But it’s still stunning to see it expressed with such disregard for the greater good.

The latest scene in the South Dakota saga of violations of the public trust happened last week in – wait for it – the state capitol in Pierre.

I know, shocking, right.

A committee in the House of Representatives killed a proposal brought by a retired judge -- state Sen. Art Rusch of Vermillion -- that would have prohibited secret settlements by our government.

You’ll remember that Mayor Mike Huether spearheaded a secret settlement over the warped siding on the Denny Sanford Premier Center.

You’ll also remember that when the mayor announced there was a settlement – the details were sealed – he said it was a “million bucks.”

You’ll remember that it wasn’t a million bucks, but something less than half that.

Of course, nobody would have found out about that if the Argus Leader hadn’t sued to open the document.

And even then, if the city’s lawyers would have walked down the street and filed the lawsuit against the contractors -- which they’d threatened to file in an earlier press conference -- we probably still wouldn’t know the truth.

Which brings us back to Pierre, where freedom goes to die.

Rusch, the Republican former judge, suggested that maybe, just maybe, spending the people’s money to settle cases, that may or may not involve impropriety by government officials, without letting the people see the details of that settlement, may not be in line with the principles of a free people governing themselves.

His proposal actually passed the Senate and then died in the House committee.

Here’s where the brazenness comes in.

During the testimony on the bill, Rep. Chuck Turbiville – who also happens to be the mayor Deadwood – said such secret settlements just aren’t a problem outside Sioux Falls.

And I love this quote from a story on the debate by my friend Jonathan Ellis at the Argus Leader: “Transparency isn’t always a good thing,” said Pierre lawyer Dick Tieszen, who represented the state’s school boards, sheriffs and State Farm Insurance. “Sometimes, it’s a very hurtful thing when it deals with you personally or your family members.”

Let’s focus for a moment on the attitude at work here, that it’s a Sioux Falls problem. That in rural South Dakota government secrecy isn’t an issue, that public office holders in small towns are somehow less prone to misspend your money than Mike Huether.

That’s hooey.

In fact, Huether has to walk a lot lighter because there’s a reporter chronicling his every move and people willing to sue him to find out the truth. The fact of the matter is that we don’t have any idea what’s going on out there in rural South Dakota.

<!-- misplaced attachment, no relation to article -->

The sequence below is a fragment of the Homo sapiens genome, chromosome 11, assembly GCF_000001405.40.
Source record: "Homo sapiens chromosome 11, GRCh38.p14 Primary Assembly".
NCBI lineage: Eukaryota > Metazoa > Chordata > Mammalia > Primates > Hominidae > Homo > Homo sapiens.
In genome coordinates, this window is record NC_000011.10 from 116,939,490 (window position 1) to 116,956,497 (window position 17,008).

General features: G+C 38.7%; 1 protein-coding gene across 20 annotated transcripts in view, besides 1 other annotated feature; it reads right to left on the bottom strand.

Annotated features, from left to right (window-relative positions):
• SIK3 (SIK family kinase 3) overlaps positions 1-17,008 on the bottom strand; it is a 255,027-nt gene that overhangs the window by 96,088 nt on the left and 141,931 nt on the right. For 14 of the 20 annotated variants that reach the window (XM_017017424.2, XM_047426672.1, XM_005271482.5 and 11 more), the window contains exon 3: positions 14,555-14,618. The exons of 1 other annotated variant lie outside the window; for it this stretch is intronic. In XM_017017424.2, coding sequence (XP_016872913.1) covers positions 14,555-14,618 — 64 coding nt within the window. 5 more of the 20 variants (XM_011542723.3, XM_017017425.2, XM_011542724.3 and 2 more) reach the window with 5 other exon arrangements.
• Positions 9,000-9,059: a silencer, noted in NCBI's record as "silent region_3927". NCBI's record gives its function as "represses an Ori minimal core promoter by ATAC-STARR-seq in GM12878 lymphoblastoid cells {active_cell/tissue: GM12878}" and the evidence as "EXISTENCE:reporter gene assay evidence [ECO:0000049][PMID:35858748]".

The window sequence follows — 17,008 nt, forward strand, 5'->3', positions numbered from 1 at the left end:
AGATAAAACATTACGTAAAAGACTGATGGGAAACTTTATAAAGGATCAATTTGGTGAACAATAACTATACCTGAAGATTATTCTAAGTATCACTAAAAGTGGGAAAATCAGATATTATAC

There’s nobody watching in most cases, or if they are they aren’t in any sort of position to actually challenge these public officials.

South Dakota is a closed society.

There are a multitude of examples in state and local government when your elected representatives or the career bureaucrats in Pierre spend your money without any accountability.

Consider that professional contracts with the state – lawyers, engineers – are closed other than the maximum amount approved. The details of what we paid for are not open to the public.

That’s your money.

Consider that if a county employee runs into a car with a plow or what have you, any settlement resulting from that negligence is closed.

That’s your money.

This isn’t some philosophical debate over open records and meetings.

It’s your money.

It amazes me that in a state so dedicated to fighting tax increases, from user fees, to gas taxes, to school funding or mental health, that those same people have no problem spending the public’s money in private.

Meanwhile, the tax protesters from Murdo to Mitchell to Deadwood, think secret back room deals, between whoever passes for the power brokers, are just fine.

It would be simple to say that South Dakotans are just trusting people who elected solid folk to public office.

And people do say that.

With a straight face.

It’s a cultural aberration that uses the myth of neighborly integrity as a shield against honest self-examination.

As long as we continue to defend this twisted logic, we will get the secret government we deserve.

Disclaimer: The views and opinions expressed in this article are solely those of the author and do not necessarily reflect the official policy or position of Results Radio, Townsquare Media, its staff, contributors, affiliates or advertisers.

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